Ways of God With His Earthly People

 •  7 min. read  •  grade level: 8
God's purpose concerning the children of Israel was to bring them out of the land of bondage and into the glorious land of Canaan (Exod. 3:88And I am come down to deliver them out of the hand of the Egyptians, and to bring them up out of that land unto a good land and a large, unto a land flowing with milk and honey; unto the place of the Canaanites, and the Hittites, and the Amorites, and the Perizzites, and the Hivites, and the Jebusites. (Exodus 3:8)). It was only an eleven days' journey from the border of Egypt to the threshold of Canaan (Deut. 1:22(There are eleven days' journey from Horeb by the way of mount Seir unto Kadesh-barnea.) (Deuteronomy 1:2)), but the journey required forty years in the ways of God with His earthly people. There were lessons for them to learn which could only be learned in the wilderness, for it was there that their faith and obedience were specially tested.
Deut. 8 gives us the secret of the trials of the way. In it, God rehearses His ways with them, as the trek was coming to an end. He said to them, Thou shalt look back and "remember all the way which the Lord thy God led thee these forty years in the wilderness, to humble thee, and to prove thee, to know what was in thine heart, whether thou wouldest keep His commandments, or no." v. 2. There they proved what was in them-unfaithfulness, murmurings, turning back in heart to Egypt, and many other sore evils. God knew beforehand what was in their hearts, but they had to prove it by bitter experience.
Then there were other things they learned by the way. He suffered them to hunger so that He might feed them. They proved His bounteous store and the goodness of His heart. Not once in all the forty years did the manna fail in its appointed time. They proved that without a human commissary, they could be supplied with food and clothing. Their raiment did not wax old in all that time. Their health was also an object of His solicitude, for even their feet did not swell with all their walking. They were also to consider that His chastenings were for their profit, as when a man corrects his son.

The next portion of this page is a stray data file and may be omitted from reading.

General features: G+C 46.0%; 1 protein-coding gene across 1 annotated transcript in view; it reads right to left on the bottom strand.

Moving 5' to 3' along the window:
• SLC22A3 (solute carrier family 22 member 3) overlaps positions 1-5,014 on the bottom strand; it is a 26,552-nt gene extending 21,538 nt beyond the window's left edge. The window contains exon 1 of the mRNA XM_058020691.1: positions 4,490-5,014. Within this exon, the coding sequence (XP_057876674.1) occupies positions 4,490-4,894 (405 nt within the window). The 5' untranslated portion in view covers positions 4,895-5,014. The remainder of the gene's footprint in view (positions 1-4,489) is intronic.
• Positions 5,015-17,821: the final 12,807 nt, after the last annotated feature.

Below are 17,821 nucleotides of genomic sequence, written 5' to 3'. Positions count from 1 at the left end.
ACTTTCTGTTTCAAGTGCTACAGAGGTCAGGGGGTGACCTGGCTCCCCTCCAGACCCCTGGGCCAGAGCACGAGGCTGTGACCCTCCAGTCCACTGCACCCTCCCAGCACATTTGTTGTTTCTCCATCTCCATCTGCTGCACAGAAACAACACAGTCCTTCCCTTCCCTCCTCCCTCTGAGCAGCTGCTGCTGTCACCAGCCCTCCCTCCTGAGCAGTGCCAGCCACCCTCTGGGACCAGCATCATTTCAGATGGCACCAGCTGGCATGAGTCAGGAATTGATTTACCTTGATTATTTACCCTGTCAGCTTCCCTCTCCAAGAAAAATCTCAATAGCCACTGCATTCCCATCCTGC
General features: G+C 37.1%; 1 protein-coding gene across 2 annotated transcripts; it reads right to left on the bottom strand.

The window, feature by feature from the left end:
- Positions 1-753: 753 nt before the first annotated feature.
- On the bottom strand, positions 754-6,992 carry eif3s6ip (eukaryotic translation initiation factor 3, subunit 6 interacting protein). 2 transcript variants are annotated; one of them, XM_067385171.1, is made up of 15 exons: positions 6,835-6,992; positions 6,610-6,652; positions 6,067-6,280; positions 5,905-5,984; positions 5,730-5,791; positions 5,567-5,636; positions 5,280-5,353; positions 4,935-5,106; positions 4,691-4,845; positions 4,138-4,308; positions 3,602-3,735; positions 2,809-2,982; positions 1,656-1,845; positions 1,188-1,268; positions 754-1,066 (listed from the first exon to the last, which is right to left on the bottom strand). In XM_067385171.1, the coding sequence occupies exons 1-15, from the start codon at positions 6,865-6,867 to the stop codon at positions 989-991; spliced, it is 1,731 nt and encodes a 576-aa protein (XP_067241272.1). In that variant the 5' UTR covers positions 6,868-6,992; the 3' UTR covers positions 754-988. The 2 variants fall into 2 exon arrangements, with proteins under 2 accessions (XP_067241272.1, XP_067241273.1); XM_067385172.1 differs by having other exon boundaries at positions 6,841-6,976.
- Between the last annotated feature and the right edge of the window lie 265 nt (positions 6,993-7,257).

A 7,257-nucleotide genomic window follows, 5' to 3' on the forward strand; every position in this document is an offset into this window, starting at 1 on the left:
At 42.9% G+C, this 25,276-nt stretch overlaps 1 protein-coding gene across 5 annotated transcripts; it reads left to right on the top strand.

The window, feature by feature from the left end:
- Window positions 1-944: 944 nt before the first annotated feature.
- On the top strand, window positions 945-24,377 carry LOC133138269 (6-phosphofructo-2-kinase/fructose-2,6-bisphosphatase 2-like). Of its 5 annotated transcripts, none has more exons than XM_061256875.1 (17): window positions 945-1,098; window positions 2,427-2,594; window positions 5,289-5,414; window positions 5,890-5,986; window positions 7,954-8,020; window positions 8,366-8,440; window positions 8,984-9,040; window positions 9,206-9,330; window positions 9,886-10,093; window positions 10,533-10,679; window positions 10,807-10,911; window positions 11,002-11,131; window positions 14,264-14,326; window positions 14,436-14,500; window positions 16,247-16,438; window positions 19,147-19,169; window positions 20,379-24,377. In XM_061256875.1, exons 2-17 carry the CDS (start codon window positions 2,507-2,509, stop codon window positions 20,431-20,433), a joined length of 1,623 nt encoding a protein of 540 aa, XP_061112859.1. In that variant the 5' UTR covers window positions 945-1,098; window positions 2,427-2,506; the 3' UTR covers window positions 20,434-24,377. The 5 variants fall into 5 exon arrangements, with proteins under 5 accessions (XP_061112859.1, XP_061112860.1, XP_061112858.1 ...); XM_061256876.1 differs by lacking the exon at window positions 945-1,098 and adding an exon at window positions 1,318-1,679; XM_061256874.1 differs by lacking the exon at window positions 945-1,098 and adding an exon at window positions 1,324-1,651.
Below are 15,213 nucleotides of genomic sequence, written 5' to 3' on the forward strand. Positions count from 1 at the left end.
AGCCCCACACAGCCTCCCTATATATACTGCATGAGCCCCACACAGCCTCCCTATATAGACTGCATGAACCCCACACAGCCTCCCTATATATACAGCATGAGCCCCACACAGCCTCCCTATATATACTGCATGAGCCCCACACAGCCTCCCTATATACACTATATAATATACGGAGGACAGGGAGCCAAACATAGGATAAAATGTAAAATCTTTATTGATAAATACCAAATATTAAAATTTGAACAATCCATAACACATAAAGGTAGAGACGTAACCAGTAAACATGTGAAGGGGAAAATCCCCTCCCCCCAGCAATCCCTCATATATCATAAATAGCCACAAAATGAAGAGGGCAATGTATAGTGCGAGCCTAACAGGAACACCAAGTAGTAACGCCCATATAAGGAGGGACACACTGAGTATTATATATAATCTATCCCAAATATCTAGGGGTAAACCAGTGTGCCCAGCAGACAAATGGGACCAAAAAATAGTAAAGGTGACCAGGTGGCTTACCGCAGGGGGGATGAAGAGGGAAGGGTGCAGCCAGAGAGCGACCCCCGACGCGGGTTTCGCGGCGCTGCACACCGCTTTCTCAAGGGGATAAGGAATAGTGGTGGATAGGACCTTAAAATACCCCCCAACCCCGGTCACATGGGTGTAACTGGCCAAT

After God thus recounts the lessons of the wilderness to them, He tells them of the beauty and bountifulness of the land into which they were about to enter. "For the Lord thy God bringeth thee into a good land, a land of brooks of water, of fountains and depths that spring out of valleys and hills; a land of wheat, and barley, and vines, and fig trees, and pomegranates; a land of oil olive, and honey; a land wherein thou shalt eat bread without scarceness, thou shalt not lack anything in it; a land whose stones are iron, and out of whose hills thou mayest dig brass" (copper). vv. 7-9. Could they wish for more? Unbelief kept them from the enjoyment of it years before, but what lessons they learned in the delay!
Later on, after they had taken possession of that "good land," and Joshua had divided the land unto them, he said, "There failed not aught of any good thing which the Lord had spoken unto the house of Israel; all came to pass." Josh. 21:4545There failed not ought of any good thing which the Lord had spoken unto the house of Israel; all came to pass. (Joshua 21:45). Then as he was about to die, he called the elders of Israel and, in retrospection, said, "And, behold, this day I am going the way of all the earth: and ye know in all your hearts and in all your souls, that not one thing hath failed of all the good things which the Lord your God spake concerning you; all are come to pass unto you, and not one thing hath failed thereof." Chap. 23:14. This was the realization of what faith knew in advance. How could anything fail of all the good which the Lord promised?
Yet, strange as it may seem, men have called in question the accuracy and correctness of God's description of the land, while the people to whom the promise was made (and who should know if anyone would) could affirm, after making it their own, that it was true in every respect. Perhaps no statement in the description of Deut. 8 has been more challenged than that they could dig copper out of its hills, and that it also contained iron ore. For centuries it was contended that neither copper nor iron was to be found in what is generally spoken of as Palestine. And this was in the face of another account in the Word of God. In 1 Kings 7:45, 4645And the pots, and the shovels, and the basons: and all these vessels, which Hiram made to king Solomon for the house of the Lord, were of bright brass. 46In the plain of Jordan did the king cast them, in the clay ground between Succoth and Zarthan. (1 Kings 7:45‑46) we read: "And the pots, and the shovels, and the basins: and all these vessels, which Hiram made to king Solomon for the house of the Lord, were of bright brass. In the plain of Jordan did the king cast them, in the clay ground between Succoth and Zarthan."